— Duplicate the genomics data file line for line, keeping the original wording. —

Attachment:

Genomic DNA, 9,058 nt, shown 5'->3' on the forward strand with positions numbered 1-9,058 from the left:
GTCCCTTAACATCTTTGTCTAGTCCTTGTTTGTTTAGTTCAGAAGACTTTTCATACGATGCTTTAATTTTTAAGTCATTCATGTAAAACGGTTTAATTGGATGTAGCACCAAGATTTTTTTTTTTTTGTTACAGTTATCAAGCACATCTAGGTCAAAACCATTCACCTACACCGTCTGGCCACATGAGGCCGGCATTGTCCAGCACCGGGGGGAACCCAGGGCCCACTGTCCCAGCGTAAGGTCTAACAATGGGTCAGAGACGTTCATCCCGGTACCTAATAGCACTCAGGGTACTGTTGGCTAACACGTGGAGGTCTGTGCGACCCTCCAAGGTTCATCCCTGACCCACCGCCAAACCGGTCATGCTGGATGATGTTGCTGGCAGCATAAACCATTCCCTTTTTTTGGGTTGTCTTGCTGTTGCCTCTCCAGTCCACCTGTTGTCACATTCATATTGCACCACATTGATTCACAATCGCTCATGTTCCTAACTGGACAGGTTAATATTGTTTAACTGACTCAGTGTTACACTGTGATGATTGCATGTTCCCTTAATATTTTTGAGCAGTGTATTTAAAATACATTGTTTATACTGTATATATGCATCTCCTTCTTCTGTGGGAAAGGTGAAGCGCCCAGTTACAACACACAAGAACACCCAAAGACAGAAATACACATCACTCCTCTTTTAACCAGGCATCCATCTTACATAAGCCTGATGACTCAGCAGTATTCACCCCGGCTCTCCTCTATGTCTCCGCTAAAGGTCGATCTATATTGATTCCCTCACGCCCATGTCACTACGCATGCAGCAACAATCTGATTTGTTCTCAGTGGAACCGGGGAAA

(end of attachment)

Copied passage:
Genomic DNA, 9,058 nt, shown 5'->3' on the forward strand with positions numbered 1-9,058 from the left:
GTCCCTTAACATCTTTGTCTAGTCCTTGTTTGTTTAGTTCAGAAGACTTTTCATACGATGCTTTAATTTTTAAGTCATTCATGTAAAACGGTTTAATTGGATGTAGCACCAAGATTTTTTTTTTTTTGTTACAGTTATCAAGCACATCTAGGTCAAAACCATTCACCTACACCGTCTGGCCACATGAGGCCGGCATTGTCCAGCACCGGGGGGAACCCAGGGCCCACTGTCCCAGCGTAAGGTCTAACAATGGGTCAGAGACGTTCATCCCGGTACCTAATAGCACTCAGGGTACTGTTGGCTAACACGTGGAGGTCTGTGCGACCCTCCAAGGTTCATCCCTGACCCACCGCCAAACCGGTCATGCTGGATGATGTTGCTGGCAGCATAAACCATTCCCTTTTTTTGGGTTGTCTTGCTGTTGCCTCTCCAGTCCACCTGTTGTCACATTCATATTGCACCACATTGATTCACAATCGCTCATGTTCCTAACTGGACAGGTTAATATTGTTTAACTGACTCAGTGTTACACTGTGATGATTGCATGTTCCCTTAATATTTTTGAGCAGTGTATTTAAAATACATTGTTTATACTGTATATATGCATCTCCTTCTTCTGTGGGAAAGGTGAAGCGCCCAGTTACAACACACAAGAACACCCAAAGACAGAAATACACATCACTCCTCTTTTAACCAGGCATCCATCTTACATAAGCCTGATGACTCAGCAGTATTCACCCCGGCTCTCCTCTATGTCTCCGCTAAAGGTCGATCTATATTGATTCCCTCACGCCCATGTCACTACGCATGCAGCAACAATCTGATTTGTTCTCAGTGGAACCGGGGAAA